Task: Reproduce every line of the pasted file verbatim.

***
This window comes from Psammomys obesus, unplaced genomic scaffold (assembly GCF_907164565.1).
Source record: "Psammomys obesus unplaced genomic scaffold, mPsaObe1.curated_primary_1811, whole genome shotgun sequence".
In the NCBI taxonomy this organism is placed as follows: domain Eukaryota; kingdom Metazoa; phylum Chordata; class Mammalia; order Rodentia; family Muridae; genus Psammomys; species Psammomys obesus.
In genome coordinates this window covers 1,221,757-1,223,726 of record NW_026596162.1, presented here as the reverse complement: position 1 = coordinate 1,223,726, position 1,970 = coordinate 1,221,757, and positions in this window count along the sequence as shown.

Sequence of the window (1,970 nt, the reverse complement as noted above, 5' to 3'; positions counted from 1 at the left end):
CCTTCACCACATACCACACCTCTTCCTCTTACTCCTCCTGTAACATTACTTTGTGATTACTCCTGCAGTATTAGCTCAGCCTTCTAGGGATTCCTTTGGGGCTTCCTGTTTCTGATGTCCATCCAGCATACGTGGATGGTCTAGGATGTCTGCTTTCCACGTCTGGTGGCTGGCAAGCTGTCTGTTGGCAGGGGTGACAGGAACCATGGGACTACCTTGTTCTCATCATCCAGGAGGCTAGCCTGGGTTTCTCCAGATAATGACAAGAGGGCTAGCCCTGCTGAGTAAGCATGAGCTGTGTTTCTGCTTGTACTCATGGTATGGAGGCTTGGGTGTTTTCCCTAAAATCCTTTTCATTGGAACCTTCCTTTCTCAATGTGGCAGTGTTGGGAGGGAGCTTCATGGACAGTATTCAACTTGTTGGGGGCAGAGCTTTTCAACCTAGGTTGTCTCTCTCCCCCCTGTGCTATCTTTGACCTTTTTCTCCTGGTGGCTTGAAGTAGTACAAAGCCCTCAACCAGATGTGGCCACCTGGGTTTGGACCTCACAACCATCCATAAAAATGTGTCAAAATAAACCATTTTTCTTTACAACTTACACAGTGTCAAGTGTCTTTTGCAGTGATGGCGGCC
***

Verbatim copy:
This window comes from Psammomys obesus, unplaced genomic scaffold (assembly GCF_907164565.1).
Source record: "Psammomys obesus unplaced genomic scaffold, mPsaObe1.curated_primary_1811, whole genome shotgun sequence".
In the NCBI taxonomy this organism is placed as follows: domain Eukaryota; kingdom Metazoa; phylum Chordata; class Mammalia; order Rodentia; family Muridae; genus Psammomys; species Psammomys obesus.
In genome coordinates this window covers 1,221,757-1,223,726 of record NW_026596162.1, presented here as the reverse complement: position 1 = coordinate 1,223,726, position 1,970 = coordinate 1,221,757, and positions in this window count along the sequence as shown.

Sequence of the window (1,970 nt, the reverse complement as noted above, 5' to 3'; positions counted from 1 at the left end):
CCTTCACCACATACCACACCTCTTCCTCTTACTCCTCCTGTAACATTACTTTGTGATTACTCCTGCAGTATTAGCTCAGCCTTCTAGGGATTCCTTTGGGGCTTCCTGTTTCTGATGTCCATCCAGCATACGTGGATGGTCTAGGATGTCTGCTTTCCACGTCTGGTGGCTGGCAAGCTGTCTGTTGGCAGGGGTGACAGGAACCATGGGACTACCTTGTTCTCATCATCCAGGAGGCTAGCCTGGGTTTCTCCAGATAATGACAAGAGGGCTAGCCCTGCTGAGTAAGCATGAGCTGTGTTTCTGCTTGTACTCATGGTATGGAGGCTTGGGTGTTTTCCCTAAAATCCTTTTCATTGGAACCTTCCTTTCTCAATGTGGCAGTGTTGGGAGGGAGCTTCATGGACAGTATTCAACTTGTTGGGGGCAGAGCTTTTCAACCTAGGTTGTCTCTCTCCCCCCTGTGCTATCTTTGACCTTTTTCTCCTGGTGGCTTGAAGTAGTACAAAGCCCTCAACCAGATGTGGCCACCTGGGTTTGGACCTCACAACCATCCATAAAAATGTGTCAAAATAAACCATTTTTCTTTACAACTTACACAGTGTCAAGTGTCTTTTGCAGTGATGGCGGCC